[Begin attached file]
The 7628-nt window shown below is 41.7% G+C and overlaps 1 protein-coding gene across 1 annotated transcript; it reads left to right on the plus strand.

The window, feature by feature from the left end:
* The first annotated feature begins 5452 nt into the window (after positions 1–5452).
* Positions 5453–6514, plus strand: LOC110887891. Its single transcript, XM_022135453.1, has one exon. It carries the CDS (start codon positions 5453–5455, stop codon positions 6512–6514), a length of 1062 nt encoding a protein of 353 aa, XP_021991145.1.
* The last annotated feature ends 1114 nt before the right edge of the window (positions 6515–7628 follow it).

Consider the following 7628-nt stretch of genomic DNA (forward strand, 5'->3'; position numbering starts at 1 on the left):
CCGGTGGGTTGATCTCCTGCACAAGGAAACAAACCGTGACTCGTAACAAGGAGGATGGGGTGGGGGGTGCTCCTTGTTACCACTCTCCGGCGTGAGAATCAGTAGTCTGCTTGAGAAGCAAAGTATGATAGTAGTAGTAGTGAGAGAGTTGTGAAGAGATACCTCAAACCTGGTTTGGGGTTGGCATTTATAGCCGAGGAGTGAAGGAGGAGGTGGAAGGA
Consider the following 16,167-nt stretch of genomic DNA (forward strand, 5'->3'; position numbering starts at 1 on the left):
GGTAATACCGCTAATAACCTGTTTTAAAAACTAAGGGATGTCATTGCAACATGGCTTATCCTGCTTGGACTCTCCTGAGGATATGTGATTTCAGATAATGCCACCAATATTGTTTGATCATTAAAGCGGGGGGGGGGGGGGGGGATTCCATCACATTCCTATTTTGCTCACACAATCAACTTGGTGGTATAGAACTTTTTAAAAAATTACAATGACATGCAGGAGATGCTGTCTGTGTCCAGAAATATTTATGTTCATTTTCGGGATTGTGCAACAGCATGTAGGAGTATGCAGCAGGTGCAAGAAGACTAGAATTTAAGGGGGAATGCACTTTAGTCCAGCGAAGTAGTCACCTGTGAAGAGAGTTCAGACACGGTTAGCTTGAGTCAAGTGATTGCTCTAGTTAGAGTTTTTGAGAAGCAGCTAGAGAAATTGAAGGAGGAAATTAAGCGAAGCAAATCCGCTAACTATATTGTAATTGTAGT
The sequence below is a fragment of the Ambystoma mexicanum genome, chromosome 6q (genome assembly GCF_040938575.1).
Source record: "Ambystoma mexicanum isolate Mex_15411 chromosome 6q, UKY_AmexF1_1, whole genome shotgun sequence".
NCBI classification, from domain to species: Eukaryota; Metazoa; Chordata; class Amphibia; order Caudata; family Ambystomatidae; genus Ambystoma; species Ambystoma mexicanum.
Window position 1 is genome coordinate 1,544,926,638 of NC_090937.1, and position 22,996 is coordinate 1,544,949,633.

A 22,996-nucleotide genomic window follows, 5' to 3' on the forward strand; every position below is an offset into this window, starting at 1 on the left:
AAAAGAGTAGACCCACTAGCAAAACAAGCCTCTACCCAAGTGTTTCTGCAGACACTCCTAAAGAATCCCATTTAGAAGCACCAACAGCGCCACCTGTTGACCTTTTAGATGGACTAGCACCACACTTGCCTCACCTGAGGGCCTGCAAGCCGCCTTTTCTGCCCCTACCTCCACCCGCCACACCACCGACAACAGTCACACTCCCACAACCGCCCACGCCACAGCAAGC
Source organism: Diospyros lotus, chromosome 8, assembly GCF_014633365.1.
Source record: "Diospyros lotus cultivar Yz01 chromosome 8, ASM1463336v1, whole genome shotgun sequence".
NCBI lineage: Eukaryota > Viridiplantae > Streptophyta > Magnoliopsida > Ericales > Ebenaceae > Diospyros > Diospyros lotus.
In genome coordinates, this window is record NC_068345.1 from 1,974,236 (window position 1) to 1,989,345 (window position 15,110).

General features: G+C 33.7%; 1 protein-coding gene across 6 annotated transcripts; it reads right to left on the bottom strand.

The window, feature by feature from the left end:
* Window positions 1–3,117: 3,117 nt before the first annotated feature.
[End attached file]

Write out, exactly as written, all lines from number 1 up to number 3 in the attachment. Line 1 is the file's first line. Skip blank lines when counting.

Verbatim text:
The 7628-nt window shown below is 41.7% G+C and overlaps 1 protein-coding gene across 1 annotated transcript; it reads left to right on the plus strand.

The window, feature by feature from the left end:
* The first annotated feature begins 5452 nt into the window (after positions 1–5452).